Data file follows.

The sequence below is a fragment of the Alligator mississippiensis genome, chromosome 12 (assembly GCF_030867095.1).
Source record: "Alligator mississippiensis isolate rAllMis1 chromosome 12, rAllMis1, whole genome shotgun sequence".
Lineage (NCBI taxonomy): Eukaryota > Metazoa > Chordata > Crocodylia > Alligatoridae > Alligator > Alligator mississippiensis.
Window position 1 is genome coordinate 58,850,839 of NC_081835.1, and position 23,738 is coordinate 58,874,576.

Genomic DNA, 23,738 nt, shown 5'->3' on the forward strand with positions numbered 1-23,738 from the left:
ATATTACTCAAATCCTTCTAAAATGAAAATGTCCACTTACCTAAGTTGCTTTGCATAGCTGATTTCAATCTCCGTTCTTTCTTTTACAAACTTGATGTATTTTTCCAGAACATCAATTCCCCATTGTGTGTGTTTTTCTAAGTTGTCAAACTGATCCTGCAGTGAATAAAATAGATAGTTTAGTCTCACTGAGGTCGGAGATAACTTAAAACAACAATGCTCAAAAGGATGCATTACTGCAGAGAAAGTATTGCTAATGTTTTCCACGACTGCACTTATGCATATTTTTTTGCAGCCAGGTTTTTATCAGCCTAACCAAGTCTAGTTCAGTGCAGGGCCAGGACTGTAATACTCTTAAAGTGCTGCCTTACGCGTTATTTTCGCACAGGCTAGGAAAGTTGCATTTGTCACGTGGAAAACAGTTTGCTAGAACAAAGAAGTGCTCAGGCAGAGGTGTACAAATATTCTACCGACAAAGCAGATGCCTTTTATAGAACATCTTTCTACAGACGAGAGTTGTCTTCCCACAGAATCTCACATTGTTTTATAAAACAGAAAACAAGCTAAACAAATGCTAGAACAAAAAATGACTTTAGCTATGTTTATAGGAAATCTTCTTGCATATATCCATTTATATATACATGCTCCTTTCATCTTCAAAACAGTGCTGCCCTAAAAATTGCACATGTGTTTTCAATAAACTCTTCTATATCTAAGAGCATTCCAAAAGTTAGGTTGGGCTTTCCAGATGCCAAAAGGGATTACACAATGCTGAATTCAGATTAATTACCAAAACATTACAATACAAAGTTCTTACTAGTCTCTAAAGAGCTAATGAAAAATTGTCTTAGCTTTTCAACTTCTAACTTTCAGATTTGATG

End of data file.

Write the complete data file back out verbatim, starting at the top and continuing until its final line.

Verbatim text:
The sequence below is a fragment of the Alligator mississippiensis genome, chromosome 12 (assembly GCF_030867095.1).
Source record: "Alligator mississippiensis isolate rAllMis1 chromosome 12, rAllMis1, whole genome shotgun sequence".
Lineage (NCBI taxonomy): Eukaryota > Metazoa > Chordata > Crocodylia > Alligatoridae > Alligator > Alligator mississippiensis.
Window position 1 is genome coordinate 58,850,839 of NC_081835.1, and position 23,738 is coordinate 58,874,576.

Genomic DNA, 23,738 nt, shown 5'->3' on the forward strand with positions numbered 1-23,738 from the left:
ATATTACTCAAATCCTTCTAAAATGAAAATGTCCACTTACCTAAGTTGCTTTGCATAGCTGATTTCAATCTCCGTTCTTTCTTTTACAAACTTGATGTATTTTTCCAGAACATCAATTCCCCATTGTGTGTGTTTTTCTAAGTTGTCAAACTGATCCTGCAGTGAATAAAATAGATAGTTTAGTCTCACTGAGGTCGGAGATAACTTAAAACAACAATGCTCAAAAGGATGCATTACTGCAGAGAAAGTATTGCTAATGTTTTCCACGACTGCACTTATGCATATTTTTTTGCAGCCAGGTTTTTATCAGCCTAACCAAGTCTAGTTCAGTGCAGGGCCAGGACTGTAATACTCTTAAAGTGCTGCCTTACGCGTTATTTTCGCACAGGCTAGGAAAGTTGCATTTGTCACGTGGAAAACAGTTTGCTAGAACAAAGAAGTGCTCAGGCAGAGGTGTACAAATATTCTACCGACAAAGCAGATGCCTTTTATAGAACATCTTTCTACAGACGAGAGTTGTCTTCCCACAGAATCTCACATTGTTTTATAAAACAGAAAACAAGCTAAACAAATGCTAGAACAAAAAATGACTTTAGCTATGTTTATAGGAAATCTTCTTGCATATATCCATTTATATATACATGCTCCTTTCATCTTCAAAACAGTGCTGCCCTAAAAATTGCACATGTGTTTTCAATAAACTCTTCTATATCTAAGAGCATTCCAAAAGTTAGGTTGGGCTTTCCAGATGCCAAAAGGGATTACACAATGCTGAATTCAGATTAATTACCAAAACATTACAATACAAAGTTCTTACTAGTCTCTAAAGAGCTAATGAAAAATTGTCTTAGCTTTTCAACTTCTAACTTTCAGATTTGATG